Why am I getting the error "you need to load the kernel first"?

Linode Staff

I booted my Linode from the command line and now it won't come back up. It keeps displaying the error message
`` Loading Linux 4.9.0-9-amd64 ... error: attempt to read or write outside of diskhd0'.
Loading initial ramdisk …
error: you need to load the kernel first.

Press any key to continue…

But then nothing happens. What am I doing wrong?

3 Replies

It may be that your Grub configuration mentioned one of your Linode's disks by a unique identifier. This could prevent it from booting up normally, if one of those disk identifiers has been altered. We recommend against issuing reboots from the command line, in a virtualized environment the Linode cannot reboot itself internally. So rather than booting gracefully it will just die and then the Watchdog will bring it back up. This can lead to system instability such as you are experiencing.

From here, I'd recommend either booting with one of our stock kernels temporarily to double check or edit the Grub configuration, or booting into Rescue Mode so that you can edit the Grub configuration from there. If you want to change to the latest 64 bit Linode kernel you can do so by following these instructions and selecting "Latest 64 bit" from the dropdown menu. If you want to use Rescue Mode, you can do so by following these directions.

Once you are in either of those modes I would recommend checking your /etc/fstab file to make sure all your disks are present and properly labeled. You could also take a look at the /boot/grub directory and verify that settings there look correct. I would strongly recommend making sure your Linode is backed up before you make any changes to the files in that directory.


We recommend against issuing reboots from the command line, in a virtualized environment the Linode cannot reboot itself internally.

I wasn't aware of this, and this is exactly what I did. I'll use the console for reboots from now on.

I'd recommend either booting with one of our stock kernels

Switching to the latest 64 bit kernel fixed the problem. Two quick questions:

  • Since it's working, should I go ahead and leave it set to the latest kernel?
  • Should I set all my Linodes to use the latest 64 bit kernel?

Thank you for the helpful information!


@hdb2 If Linode's latest kernel is working for you, it's fine to stay on that kernel. Likewise, if the rest of your Linodes are on GRUB 2 and performing without issue, you might as well leave them as they are unless you have a reason to switch.

Why use one kernel over another?

GRUB 2/Upstream

The upstream kernel may support features not present in the Linode kernel (for example, SELinux). The upstream kernel is easily installed and updated from your distribution’s package management system.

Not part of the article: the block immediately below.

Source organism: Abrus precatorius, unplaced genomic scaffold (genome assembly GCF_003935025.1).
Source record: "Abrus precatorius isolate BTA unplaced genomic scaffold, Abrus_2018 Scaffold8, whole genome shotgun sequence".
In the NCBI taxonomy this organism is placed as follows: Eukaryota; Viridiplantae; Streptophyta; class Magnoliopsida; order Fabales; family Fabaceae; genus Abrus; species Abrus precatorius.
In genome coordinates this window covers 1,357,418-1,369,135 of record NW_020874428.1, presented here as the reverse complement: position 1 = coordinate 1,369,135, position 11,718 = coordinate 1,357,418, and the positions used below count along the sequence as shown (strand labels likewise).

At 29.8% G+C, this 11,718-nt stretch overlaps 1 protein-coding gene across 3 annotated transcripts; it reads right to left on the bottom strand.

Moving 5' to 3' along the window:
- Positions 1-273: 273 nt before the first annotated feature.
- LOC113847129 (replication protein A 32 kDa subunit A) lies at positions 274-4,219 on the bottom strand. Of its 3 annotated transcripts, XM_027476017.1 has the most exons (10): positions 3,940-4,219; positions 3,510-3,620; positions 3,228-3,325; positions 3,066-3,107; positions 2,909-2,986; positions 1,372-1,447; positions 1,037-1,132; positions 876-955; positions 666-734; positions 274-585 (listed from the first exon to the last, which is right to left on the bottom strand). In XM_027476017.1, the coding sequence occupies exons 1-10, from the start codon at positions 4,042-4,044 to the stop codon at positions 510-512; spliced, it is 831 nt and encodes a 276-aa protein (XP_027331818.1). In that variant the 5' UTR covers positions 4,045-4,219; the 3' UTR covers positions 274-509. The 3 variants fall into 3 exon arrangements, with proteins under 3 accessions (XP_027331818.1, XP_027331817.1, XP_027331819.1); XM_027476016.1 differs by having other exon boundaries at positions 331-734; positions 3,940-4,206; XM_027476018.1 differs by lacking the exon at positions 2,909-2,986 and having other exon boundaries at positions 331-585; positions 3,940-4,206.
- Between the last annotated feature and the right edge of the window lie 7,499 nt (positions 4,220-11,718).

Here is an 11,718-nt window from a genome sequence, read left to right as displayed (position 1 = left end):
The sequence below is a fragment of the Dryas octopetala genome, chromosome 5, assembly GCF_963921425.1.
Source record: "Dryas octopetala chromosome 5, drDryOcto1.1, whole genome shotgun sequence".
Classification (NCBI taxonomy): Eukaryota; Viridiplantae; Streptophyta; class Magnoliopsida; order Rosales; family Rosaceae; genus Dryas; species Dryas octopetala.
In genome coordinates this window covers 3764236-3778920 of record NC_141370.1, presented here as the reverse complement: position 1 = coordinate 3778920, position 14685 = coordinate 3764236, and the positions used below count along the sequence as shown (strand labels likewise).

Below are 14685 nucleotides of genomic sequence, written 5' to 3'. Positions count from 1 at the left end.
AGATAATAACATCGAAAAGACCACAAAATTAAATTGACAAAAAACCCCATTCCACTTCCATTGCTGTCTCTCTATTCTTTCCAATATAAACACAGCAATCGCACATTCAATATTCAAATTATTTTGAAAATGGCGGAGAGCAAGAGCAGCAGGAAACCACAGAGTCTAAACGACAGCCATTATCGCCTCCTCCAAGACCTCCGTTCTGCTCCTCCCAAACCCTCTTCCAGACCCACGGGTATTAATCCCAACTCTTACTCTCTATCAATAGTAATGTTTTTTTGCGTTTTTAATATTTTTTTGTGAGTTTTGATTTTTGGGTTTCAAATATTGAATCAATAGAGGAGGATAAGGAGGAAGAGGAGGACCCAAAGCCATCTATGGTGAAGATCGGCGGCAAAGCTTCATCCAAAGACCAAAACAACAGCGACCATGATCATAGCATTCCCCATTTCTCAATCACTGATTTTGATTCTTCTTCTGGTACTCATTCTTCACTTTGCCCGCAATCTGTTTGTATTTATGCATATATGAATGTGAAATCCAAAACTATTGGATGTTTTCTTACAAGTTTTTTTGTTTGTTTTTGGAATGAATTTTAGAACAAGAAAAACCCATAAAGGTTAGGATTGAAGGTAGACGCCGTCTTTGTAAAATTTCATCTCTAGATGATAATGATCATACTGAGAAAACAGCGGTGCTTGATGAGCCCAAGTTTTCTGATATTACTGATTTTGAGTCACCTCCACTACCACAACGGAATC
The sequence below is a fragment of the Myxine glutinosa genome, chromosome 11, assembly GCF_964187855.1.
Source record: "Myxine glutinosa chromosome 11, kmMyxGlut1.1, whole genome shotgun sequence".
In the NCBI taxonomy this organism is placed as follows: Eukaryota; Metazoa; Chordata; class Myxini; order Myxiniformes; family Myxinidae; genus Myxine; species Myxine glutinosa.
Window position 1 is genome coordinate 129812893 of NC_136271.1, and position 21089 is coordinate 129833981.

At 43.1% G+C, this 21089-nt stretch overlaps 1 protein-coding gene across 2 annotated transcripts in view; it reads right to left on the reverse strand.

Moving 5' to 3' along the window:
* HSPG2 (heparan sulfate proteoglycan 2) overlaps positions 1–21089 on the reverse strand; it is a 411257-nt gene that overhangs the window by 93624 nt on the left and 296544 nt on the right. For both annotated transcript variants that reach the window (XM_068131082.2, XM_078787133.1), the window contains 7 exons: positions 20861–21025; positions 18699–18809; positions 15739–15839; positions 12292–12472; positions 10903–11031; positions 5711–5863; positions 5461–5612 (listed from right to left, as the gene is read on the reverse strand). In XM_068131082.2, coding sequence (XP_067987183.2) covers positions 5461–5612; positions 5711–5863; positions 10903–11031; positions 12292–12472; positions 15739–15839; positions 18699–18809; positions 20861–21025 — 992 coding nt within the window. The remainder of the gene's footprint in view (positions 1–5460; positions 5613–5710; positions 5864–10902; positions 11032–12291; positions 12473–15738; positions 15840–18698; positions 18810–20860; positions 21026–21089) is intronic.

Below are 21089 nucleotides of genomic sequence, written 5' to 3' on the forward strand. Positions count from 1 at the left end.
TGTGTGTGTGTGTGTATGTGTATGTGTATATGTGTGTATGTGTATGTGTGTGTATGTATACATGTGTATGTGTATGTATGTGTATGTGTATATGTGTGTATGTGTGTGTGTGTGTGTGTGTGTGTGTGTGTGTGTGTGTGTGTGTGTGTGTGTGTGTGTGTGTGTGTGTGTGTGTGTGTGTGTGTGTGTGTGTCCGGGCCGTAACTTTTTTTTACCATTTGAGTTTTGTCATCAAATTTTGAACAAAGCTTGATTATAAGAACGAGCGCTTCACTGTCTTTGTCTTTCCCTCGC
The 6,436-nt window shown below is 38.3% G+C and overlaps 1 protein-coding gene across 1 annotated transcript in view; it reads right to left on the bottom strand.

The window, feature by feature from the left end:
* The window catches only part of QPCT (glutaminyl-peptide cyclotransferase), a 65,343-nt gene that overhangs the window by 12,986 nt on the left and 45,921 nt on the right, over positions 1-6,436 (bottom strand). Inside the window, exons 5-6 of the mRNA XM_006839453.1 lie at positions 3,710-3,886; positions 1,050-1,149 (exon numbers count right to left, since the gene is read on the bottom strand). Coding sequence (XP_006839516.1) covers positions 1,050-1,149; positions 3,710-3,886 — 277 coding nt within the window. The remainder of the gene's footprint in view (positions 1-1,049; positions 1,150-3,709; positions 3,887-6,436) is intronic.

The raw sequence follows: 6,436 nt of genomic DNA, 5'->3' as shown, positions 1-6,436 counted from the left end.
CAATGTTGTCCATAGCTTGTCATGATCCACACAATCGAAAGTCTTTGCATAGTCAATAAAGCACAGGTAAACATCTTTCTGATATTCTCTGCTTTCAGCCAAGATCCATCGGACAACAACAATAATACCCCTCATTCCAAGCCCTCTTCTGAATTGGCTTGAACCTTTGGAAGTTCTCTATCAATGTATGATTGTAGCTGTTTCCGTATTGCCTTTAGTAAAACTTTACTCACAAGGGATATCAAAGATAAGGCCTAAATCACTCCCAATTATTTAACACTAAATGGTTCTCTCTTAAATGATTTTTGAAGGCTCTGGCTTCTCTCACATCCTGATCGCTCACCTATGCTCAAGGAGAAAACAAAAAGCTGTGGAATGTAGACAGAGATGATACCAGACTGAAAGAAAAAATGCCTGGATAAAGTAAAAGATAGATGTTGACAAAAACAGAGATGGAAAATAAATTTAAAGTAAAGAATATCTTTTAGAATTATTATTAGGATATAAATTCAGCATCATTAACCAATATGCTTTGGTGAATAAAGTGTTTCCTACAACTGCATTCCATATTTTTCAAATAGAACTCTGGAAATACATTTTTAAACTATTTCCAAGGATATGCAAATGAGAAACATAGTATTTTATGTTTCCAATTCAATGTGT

Linode's Latest

The Linode kernel is quick to update and does not require you to enter any terminal commands: if you’re using the Linode kernel marked as latest, then you just need to reboot in order to update it.

If you want more to chew on, check out this post from @lblaboon, our primary kernel engineer:

First, a big difference between our kernel vs. what you might find on a distribution like Debian/Ubuntu is that our kernels are very vanilla - we apply very few patches to the upstream source code (usually none).

Another big difference is that Linode kernels do not use kernel modules like what you find on most distros. Instead, support for all of our (virtualized) hardware and features is built directly into the kernel itself. This means that we don't need to install any additional files onto your Linode in order to use our kernel, and results in a smaller kernel overall.

This of course also means that you can only use features of the kernel that we've explicitly built in, whereas on distribution-supplied kernels you can load kernel modules on the fly to extend its functionality. We try to account for all of our customers' use-cases when building our kernels, but occasionally we miss things and we encourage customers to let us know if there's something they'd like us to include in our kernels. We can build and deploy new kernels pretty quickly, so ultimately I think the trade-off is worth it.

Lastly, if you are interested to see what our kernel configuration looks like, you can run zcat /proc/config.gz on any Linode running one of our kernels. This will print all of the options that the kernel was built with.

Hope this helps!


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